So the issue with the documentary branch isn’t “They leave out good movies and nominate crap.” If that were enough to justify the word “disgrace,” we’d be here all day. My problem with the documentarians who do the nominating is that systematically, year after year, they ignore an entire kind of movie that they seem to wish wouldn’t exist. There is, in the branch, a clear taste for cinematic orderliness, and this year’s longlist reflects, yet again, a predilection for narratives that focus on the story of one compelling individual. Those choices dominate the field this year, which, aside from the struggling, angry soldier at the center of Hell and Back Again, includes studies of a horse whisperer (Buck), the late choreographer Pina Bausch (Pina), Harry Belafonte (Sing Your Song), Jane Goodall (Jane’s Journey), fashion and society photographer Bill Cunningham (Bill Cunningham New York), an accused ecoterrorist (If A Tree Falls), a high school football coach (Undefeated), and a chimp (Project Nim).
The issue with these movies isn’t their quality, which varies but at best is remarkably high; it’s with the somewhat dogmatic insistence on one kind of story at the expense of others. When the voting documentarians do look approvingly outside this format, which is rare, their benediction tends to land on movies that employ the familiar structure of talking-head interviews alternating with strong archival footage, as is true this year of the early-days-of-AIDS documentary We Were Here, Under Fire: Journalists in Combat, and The Loving Story.
This is bad news for documentarians like James and Kotlowitz (author of the great 1991 story of kids living in poverty There Are No Children Here), because in The Interrupters, they’re not especially interested in narrativizing their survey of the landscape by picking one inspirational woman or story or struggle out of the chaos. Chaos is the subject of the film. For a year, they took their cameras into a world in which violence is a common language, and their aim is to give you a two-hour, 360-degree view of the economic, familial, educational, political, sociological, racial and interpersonal factors (some expressed explicitly, some yours to infer) that make the problem feel so unanswerable. The film is intelligently and powerfully structured and there are human stories — some just vignettes, others woven through the whole film — that are as moving as anything you’ll see this year. But Kotlowitz and James want to leave you shaken, not uplifted, and their film has some of the ramifying clout of The Wire: You watch not so much to find out what happens as to see if you can get your head around the whole ugly interconnected topography of the problem.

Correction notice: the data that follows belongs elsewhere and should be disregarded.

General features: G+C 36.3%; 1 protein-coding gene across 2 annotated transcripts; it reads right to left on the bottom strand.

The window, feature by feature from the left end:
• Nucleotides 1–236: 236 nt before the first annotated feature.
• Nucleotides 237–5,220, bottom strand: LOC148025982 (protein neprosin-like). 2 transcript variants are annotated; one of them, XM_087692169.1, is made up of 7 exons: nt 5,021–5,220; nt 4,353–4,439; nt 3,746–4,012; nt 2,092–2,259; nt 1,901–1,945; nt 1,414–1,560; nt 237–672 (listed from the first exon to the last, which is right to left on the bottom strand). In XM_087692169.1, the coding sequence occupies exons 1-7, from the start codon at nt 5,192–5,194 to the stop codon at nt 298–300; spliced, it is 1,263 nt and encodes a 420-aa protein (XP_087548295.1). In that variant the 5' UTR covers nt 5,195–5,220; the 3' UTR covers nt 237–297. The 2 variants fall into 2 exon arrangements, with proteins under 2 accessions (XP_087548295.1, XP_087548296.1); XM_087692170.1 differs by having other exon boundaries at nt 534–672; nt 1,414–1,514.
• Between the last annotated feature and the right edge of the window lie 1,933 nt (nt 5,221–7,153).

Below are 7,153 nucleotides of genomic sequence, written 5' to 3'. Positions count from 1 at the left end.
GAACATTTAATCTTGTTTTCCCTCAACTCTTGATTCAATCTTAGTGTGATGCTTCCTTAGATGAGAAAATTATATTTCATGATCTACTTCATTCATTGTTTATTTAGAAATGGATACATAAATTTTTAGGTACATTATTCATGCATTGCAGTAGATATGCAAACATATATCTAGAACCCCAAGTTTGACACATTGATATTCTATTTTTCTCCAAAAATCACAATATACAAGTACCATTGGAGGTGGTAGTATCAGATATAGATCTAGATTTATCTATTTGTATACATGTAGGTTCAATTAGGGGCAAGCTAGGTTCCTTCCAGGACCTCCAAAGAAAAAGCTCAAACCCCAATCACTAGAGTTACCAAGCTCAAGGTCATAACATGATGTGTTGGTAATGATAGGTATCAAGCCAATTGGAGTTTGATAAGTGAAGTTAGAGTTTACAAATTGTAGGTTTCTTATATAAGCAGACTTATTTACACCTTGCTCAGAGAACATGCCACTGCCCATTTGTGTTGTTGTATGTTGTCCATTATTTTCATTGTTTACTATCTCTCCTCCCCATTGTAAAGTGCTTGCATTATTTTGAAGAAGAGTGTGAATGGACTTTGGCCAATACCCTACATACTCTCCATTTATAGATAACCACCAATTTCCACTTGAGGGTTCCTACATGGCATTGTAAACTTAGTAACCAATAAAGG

And the scandal, the outrage, the disgrace is that the documentary branch doesn’t get this, has never gotten it, didn’t get it when the rest of us did when we saw Hoop Dreams, and shows no signs of getting it in the future. It’s not just about The Interrupters — it’s about the whole chronically undervalued category of journalistic-documentary filmmaking that The Interrupters represents. So I’d argue for some kind of reform along the lines of what the Academy’s foreign-language film committee successfully instituted a couple of years ago — a taste check that would insure that certain types of movies aren’t penalized by the idiosyncratic taste deficit of a small group of voters.
After all, in the 17 years since Hoop Dreams, we have, as a moviegoing culture, become infinitely more literate and versed in docs than we were — so much so that the notion that their quality is a secret language that can only be understood by other documentary filmmakers is long outdated. It’s time for the Academy to let the sunshine in, maybe with a rotating committee of filmmakers from other disciplines who could lead the documentarians into a less airlocked conversation about all the different things that great nonfiction filmmaking can be.